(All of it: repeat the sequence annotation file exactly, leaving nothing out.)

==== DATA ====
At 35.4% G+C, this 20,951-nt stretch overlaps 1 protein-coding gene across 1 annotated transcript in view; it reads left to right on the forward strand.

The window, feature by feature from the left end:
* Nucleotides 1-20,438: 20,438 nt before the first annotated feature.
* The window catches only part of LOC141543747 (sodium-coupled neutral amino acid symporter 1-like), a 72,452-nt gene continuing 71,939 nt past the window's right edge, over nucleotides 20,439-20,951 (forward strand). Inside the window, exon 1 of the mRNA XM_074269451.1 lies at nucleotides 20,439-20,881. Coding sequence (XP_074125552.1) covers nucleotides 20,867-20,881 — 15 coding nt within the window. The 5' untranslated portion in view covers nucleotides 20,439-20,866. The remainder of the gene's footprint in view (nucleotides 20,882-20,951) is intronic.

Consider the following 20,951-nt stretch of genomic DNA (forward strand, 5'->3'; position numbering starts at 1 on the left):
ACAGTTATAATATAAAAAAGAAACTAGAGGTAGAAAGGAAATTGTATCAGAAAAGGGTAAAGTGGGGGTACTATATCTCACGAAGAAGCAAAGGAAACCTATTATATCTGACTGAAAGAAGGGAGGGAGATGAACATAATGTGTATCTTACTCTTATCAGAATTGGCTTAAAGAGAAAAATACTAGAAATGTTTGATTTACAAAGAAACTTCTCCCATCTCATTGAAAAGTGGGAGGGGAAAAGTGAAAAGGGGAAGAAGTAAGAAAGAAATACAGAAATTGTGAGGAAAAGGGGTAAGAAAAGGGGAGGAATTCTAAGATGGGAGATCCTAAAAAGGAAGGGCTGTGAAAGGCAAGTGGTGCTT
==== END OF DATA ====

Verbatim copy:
At 35.4% G+C, this 20,951-nt stretch overlaps 1 protein-coding gene across 1 annotated transcript in view; it reads left to right on the forward strand.

The window, feature by feature from the left end:
* Nucleotides 1-20,438: 20,438 nt before the first annotated feature.
* The window catches only part of LOC141543747 (sodium-coupled neutral amino acid symporter 1-like), a 72,452-nt gene continuing 71,939 nt past the window's right edge, over nucleotides 20,439-20,951 (forward strand). Inside the window, exon 1 of the mRNA XM_074269451.1 lies at nucleotides 20,439-20,881. Coding sequence (XP_074125552.1) covers nucleotides 20,867-20,881 — 15 coding nt within the window. The 5' untranslated portion in view covers nucleotides 20,439-20,866. The remainder of the gene's footprint in view (nucleotides 20,882-20,951) is intronic.

Consider the following 20,951-nt stretch of genomic DNA (forward strand, 5'->3'; position numbering starts at 1 on the left):
ACAGTTATAATATAAAAAAGAAACTAGAGGTAGAAAGGAAATTGTATCAGAAAAGGGTAAAGTGGGGGTACTATATCTCACGAAGAAGCAAAGGAAACCTATTATATCTGACTGAAAGAAGGGAGGGAGATGAACATAATGTGTATCTTACTCTTATCAGAATTGGCTTAAAGAGAAAAATACTAGAAATGTTTGATTTACAAAGAAACTTCTCCCATCTCATTGAAAAGTGGGAGGGGAAAAGTGAAAAGGGGAAGAAGTAAGAAAGAAATACAGAAATTGTGAGGAAAAGGGGTAAGAAAAGGGGAGGAATTCTAAGATGGGAGATCCTAAAAAGGAAGGGCTGTGAAAGGCAAGTGGTGCTT